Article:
Sarah Alice Smith

10 October 1861–23 October 1896 (Age 35)
Wallace, Kanawha, Virginia, United States

The Life of Sarah Alice

When Sarah Alice Smith was born on 10 October 1861, in Wallace, Kanawha, Virginia, United States, her father, George Musick, was 30 and her mother, Martha Jane Smith, was 29. She married Fullin H. Musick on 27 December 1875, in Russell, Russell, Virginia, United States. They were the parents of at least 8 sons and 2 daughters. She lived in Virginia, United States in 1870 and Goodson Magisterial District, Washington, Virginia, United States in 1900. She died on 23 October 1896, in Washington, Virginia, United States, at the age of 35, and was buried in Cleveland, Russell, Virginia, United States.

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Family Time Line

Fullin H. Musick
Sarah Alice Smith
Marriage: 27 December 1875
Alta Musick
Peter Brason Musick
Elbert Ebbie Musick
Aaron Musick
Rosa Musick
Dale R Musick
Joseph K Musick
Ross Musick
Perry Musick
Bert Musick

Spouse and Children

27 December 1875
Russell, Russell, Virginia, United States


    Alta Musick



    Elbert Ebbie Musick


    Aaron Musick



+5 More Children

Parents and Siblings



+1 More Child

World Events (8)

1862 · The Battle of Fredericksburg

Age 1

The Battle of Fredericksburg involved 200,000 troops with General Ambrose Burnside of the army of the Potomac against General Lee’s Army of the North.

Age 2

Abraham Lincoln issues Emancipation Proclamation, declaring slaves in Confederate states to be free.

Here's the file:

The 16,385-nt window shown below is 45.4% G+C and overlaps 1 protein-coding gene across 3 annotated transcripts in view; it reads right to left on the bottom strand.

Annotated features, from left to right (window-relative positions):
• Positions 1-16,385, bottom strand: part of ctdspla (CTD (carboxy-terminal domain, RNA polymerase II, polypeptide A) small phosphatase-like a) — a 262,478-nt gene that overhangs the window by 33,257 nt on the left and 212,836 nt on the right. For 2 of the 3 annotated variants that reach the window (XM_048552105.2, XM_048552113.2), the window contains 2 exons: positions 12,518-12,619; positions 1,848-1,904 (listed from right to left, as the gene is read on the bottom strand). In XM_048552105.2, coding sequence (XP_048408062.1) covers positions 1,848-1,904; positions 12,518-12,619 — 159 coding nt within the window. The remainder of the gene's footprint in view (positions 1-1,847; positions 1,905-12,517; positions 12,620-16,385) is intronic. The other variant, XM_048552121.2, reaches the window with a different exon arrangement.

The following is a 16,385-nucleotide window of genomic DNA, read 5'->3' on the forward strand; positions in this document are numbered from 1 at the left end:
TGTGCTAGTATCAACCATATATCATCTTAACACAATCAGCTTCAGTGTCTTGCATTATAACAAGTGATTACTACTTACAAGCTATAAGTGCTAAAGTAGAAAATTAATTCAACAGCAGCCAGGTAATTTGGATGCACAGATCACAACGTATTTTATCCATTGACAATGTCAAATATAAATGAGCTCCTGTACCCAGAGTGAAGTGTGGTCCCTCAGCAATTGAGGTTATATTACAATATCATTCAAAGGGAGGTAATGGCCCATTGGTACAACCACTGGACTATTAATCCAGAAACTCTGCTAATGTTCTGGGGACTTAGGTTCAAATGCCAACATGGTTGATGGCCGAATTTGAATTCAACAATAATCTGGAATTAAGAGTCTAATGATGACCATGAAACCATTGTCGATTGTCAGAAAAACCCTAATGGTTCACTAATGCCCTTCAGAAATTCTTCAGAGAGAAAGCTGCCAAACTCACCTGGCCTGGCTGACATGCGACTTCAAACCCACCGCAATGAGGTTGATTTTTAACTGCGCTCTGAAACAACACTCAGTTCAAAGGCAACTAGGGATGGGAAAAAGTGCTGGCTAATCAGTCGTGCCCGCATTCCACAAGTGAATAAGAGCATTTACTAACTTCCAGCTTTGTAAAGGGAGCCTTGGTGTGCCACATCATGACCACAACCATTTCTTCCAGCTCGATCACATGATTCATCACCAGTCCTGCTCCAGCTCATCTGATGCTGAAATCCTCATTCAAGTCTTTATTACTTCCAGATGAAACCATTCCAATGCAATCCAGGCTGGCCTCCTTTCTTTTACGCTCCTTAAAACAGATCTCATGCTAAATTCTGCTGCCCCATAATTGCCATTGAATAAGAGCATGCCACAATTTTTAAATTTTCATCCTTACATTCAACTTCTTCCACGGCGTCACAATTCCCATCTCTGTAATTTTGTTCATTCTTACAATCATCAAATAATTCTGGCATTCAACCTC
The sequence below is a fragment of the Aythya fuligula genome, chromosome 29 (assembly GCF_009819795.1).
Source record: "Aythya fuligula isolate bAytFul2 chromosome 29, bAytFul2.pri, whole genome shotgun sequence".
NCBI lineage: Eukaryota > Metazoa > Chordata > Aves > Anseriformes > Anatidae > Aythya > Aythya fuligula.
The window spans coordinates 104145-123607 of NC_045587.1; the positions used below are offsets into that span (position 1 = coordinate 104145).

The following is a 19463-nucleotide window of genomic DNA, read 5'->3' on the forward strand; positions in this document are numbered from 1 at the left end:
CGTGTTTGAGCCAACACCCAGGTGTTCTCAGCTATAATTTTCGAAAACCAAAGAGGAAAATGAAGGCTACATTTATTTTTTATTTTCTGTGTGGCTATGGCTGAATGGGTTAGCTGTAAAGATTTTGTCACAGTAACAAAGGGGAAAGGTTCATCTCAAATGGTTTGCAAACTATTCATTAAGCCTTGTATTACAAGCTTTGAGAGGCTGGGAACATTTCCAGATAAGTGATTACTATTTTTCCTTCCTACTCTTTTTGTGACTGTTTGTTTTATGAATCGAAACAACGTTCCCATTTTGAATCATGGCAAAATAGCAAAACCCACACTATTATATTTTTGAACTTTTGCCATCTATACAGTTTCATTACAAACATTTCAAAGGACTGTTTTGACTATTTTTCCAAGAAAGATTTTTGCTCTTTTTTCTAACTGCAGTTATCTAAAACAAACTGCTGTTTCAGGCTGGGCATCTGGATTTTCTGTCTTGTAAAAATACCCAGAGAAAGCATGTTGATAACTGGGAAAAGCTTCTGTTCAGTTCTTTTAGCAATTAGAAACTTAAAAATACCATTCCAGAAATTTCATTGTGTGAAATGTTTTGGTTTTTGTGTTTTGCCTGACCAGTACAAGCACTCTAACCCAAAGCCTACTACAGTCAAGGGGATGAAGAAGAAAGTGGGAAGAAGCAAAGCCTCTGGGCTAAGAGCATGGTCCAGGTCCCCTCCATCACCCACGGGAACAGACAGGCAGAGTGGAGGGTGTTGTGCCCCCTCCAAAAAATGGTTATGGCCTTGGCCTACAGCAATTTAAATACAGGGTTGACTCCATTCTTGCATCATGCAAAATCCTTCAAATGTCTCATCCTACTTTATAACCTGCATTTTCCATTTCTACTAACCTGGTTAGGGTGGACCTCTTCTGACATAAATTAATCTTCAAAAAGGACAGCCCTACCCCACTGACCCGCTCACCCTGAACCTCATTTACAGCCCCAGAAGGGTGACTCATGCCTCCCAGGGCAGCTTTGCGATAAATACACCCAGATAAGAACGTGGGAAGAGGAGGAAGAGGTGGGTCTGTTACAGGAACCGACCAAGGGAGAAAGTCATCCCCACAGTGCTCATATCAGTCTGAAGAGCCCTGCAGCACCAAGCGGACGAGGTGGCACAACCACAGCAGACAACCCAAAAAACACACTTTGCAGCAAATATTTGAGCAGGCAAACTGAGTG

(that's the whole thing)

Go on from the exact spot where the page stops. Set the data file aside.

1872 · The First National Park

Age 11

Yellowstone National Park was given the title of the first national park by the U.S. Congress and signed into law by President Ulysses S. Grant. It is also believed to be the first national park in the world.

Name Meaning

English: occupational name for a worker in metal, from Middle English smith (Old English smið, probably a derivative of smītan ‘to strike, hammer’). Metalworking was one of the earliest occupations for which specialist skills were required, and its importance ensured that this term and its equivalents were perhaps the most widespread of all occupational surnames in Europe. Medieval smiths were important not only in making horseshoes, plowshares, and other domestic articles, but above all for their skill in forging swords, other weapons, and armor. This is the most frequent of all American surnames; it has also absorbed, by assimilation and translation, cognates and equivalents from many other languages (for forms, see Hanks and Hodges 1988 ).

Dictionary of American Family Names © Patrick Hanks 2003, 2006.

Possible Related Names

Sources (3)

  • Sarah Musich in household of George Musich, "United States Census, 1870"
  • Sarah A Musick in household of Fullers Musick, "United States Census, 1880"
  • Sarah in entry for Ross Musick, "Virginia, Bureau of Vital Statistics, County Marriage Registers, 1853-1935"

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